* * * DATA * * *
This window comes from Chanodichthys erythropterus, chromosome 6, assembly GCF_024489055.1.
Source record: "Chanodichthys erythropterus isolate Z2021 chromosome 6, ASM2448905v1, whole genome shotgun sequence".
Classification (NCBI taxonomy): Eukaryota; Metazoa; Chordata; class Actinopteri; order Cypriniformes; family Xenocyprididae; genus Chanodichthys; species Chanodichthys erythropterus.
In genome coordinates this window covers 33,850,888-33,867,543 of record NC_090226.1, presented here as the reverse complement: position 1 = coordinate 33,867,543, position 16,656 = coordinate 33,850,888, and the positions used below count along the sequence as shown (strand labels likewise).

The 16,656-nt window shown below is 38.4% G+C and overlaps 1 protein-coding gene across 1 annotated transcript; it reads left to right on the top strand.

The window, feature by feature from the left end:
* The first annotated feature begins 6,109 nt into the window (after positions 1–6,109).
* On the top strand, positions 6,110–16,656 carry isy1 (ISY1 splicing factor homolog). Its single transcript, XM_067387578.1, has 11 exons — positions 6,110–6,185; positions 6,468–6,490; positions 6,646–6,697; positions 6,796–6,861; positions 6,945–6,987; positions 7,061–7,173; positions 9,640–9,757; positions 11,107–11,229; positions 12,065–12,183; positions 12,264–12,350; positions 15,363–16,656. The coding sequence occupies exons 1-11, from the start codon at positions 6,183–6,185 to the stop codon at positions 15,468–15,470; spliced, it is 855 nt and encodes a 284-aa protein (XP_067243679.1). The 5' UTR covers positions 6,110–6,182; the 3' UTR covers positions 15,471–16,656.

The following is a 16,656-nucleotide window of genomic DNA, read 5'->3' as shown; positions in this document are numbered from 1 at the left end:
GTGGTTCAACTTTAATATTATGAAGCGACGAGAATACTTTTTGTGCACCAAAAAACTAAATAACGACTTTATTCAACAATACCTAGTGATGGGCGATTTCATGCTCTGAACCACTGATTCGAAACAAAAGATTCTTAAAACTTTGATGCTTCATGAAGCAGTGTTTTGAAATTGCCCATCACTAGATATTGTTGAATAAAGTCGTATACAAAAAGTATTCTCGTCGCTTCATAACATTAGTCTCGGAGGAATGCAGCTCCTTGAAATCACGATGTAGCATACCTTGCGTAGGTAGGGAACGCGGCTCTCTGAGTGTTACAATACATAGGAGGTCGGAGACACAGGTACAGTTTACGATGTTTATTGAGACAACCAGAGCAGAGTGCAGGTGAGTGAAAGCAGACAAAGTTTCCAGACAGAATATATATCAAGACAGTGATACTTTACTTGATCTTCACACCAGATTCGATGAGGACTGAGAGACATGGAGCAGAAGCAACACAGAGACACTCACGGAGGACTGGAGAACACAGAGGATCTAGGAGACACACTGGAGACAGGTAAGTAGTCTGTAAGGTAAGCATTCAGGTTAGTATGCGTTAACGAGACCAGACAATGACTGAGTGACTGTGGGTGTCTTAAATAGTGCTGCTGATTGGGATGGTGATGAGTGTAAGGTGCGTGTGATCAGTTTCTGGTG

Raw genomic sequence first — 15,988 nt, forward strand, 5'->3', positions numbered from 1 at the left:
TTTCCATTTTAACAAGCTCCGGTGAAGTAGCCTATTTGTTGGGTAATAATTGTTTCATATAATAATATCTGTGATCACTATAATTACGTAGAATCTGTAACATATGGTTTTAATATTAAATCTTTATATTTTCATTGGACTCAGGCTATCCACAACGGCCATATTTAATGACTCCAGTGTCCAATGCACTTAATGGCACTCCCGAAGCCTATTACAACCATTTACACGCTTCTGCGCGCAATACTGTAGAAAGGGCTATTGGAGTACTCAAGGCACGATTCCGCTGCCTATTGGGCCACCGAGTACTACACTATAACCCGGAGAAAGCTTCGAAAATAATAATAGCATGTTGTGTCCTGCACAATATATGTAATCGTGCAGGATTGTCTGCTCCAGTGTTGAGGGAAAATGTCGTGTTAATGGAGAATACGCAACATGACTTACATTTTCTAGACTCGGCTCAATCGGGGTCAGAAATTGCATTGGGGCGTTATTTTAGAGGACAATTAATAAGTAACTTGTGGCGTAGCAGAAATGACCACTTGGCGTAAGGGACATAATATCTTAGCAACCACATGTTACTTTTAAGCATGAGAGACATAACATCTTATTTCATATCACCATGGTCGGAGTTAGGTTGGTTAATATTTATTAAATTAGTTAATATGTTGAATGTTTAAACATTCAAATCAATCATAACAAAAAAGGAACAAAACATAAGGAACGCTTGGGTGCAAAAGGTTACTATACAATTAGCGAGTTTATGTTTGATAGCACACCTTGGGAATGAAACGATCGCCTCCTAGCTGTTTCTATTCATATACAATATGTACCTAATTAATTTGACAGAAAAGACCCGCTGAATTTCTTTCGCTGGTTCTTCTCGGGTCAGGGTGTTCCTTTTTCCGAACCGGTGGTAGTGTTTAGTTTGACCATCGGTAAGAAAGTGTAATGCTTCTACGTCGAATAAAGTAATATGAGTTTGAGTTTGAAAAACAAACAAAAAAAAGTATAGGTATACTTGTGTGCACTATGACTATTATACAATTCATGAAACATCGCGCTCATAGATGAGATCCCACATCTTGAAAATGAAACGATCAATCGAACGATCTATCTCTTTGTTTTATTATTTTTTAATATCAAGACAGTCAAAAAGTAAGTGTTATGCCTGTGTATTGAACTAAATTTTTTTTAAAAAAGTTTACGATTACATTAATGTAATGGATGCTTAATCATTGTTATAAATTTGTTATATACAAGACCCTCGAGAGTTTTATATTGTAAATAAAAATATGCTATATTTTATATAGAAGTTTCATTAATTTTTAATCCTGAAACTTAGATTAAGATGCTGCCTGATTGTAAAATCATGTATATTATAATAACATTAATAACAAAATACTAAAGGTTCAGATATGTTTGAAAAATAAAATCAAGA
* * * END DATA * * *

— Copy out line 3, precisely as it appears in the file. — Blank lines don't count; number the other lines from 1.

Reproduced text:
Classification (NCBI taxonomy): Eukaryota; Metazoa; Chordata; class Actinopteri; order Cypriniformes; family Xenocyprididae; genus Chanodichthys; species Chanodichthys erythropterus.